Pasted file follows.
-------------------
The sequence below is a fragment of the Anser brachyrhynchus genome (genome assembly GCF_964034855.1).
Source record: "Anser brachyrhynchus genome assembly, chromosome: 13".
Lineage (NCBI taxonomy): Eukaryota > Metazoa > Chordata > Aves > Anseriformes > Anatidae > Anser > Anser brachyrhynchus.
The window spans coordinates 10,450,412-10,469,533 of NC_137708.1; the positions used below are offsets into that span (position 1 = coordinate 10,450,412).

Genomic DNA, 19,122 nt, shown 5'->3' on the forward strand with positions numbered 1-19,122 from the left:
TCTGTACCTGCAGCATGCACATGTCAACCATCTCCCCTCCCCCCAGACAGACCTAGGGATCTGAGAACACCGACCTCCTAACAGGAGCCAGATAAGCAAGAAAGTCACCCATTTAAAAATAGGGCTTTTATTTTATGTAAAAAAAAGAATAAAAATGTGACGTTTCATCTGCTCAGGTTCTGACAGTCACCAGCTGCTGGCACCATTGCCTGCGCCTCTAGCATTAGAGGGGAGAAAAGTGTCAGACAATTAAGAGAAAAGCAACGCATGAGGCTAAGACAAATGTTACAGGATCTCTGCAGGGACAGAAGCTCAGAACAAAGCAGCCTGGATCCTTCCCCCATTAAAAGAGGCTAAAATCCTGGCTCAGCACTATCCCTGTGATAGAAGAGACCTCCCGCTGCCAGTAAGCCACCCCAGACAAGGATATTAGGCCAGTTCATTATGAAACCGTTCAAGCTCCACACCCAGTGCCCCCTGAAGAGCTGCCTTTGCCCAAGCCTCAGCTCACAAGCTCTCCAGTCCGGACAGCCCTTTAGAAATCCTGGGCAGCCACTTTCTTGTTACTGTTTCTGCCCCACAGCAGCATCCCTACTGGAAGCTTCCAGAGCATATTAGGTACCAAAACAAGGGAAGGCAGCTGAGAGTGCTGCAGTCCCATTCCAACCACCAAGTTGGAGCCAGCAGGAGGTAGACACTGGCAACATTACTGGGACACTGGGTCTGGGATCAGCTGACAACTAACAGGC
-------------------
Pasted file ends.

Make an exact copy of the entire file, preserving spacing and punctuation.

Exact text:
The sequence below is a fragment of the Anser brachyrhynchus genome (genome assembly GCF_964034855.1).
Source record: "Anser brachyrhynchus genome assembly, chromosome: 13".
Lineage (NCBI taxonomy): Eukaryota > Metazoa > Chordata > Aves > Anseriformes > Anatidae > Anser > Anser brachyrhynchus.
The window spans coordinates 10,450,412-10,469,533 of NC_137708.1; the positions used below are offsets into that span (position 1 = coordinate 10,450,412).

Genomic DNA, 19,122 nt, shown 5'->3' on the forward strand with positions numbered 1-19,122 from the left:
TCTGTACCTGCAGCATGCACATGTCAACCATCTCCCCTCCCCCCAGACAGACCTAGGGATCTGAGAACACCGACCTCCTAACAGGAGCCAGATAAGCAAGAAAGTCACCCATTTAAAAATAGGGCTTTTATTTTATGTAAAAAAAAGAATAAAAATGTGACGTTTCATCTGCTCAGGTTCTGACAGTCACCAGCTGCTGGCACCATTGCCTGCGCCTCTAGCATTAGAGGGGAGAAAAGTGTCAGACAATTAAGAGAAAAGCAACGCATGAGGCTAAGACAAATGTTACAGGATCTCTGCAGGGACAGAAGCTCAGAACAAAGCAGCCTGGATCCTTCCCCCATTAAAAGAGGCTAAAATCCTGGCTCAGCACTATCCCTGTGATAGAAGAGACCTCCCGCTGCCAGTAAGCCACCCCAGACAAGGATATTAGGCCAGTTCATTATGAAACCGTTCAAGCTCCACACCCAGTGCCCCCTGAAGAGCTGCCTTTGCCCAAGCCTCAGCTCACAAGCTCTCCAGTCCGGACAGCCCTTTAGAAATCCTGGGCAGCCACTTTCTTGTTACTGTTTCTGCCCCACAGCAGCATCCCTACTGGAAGCTTCCAGAGCATATTAGGTACCAAAACAAGGGAAGGCAGCTGAGAGTGCTGCAGTCCCATTCCAACCACCAAGTTGGAGCCAGCAGGAGGTAGACACTGGCAACATTACTGGGACACTGGGTCTGGGATCAGCTGACAACTAACAGGC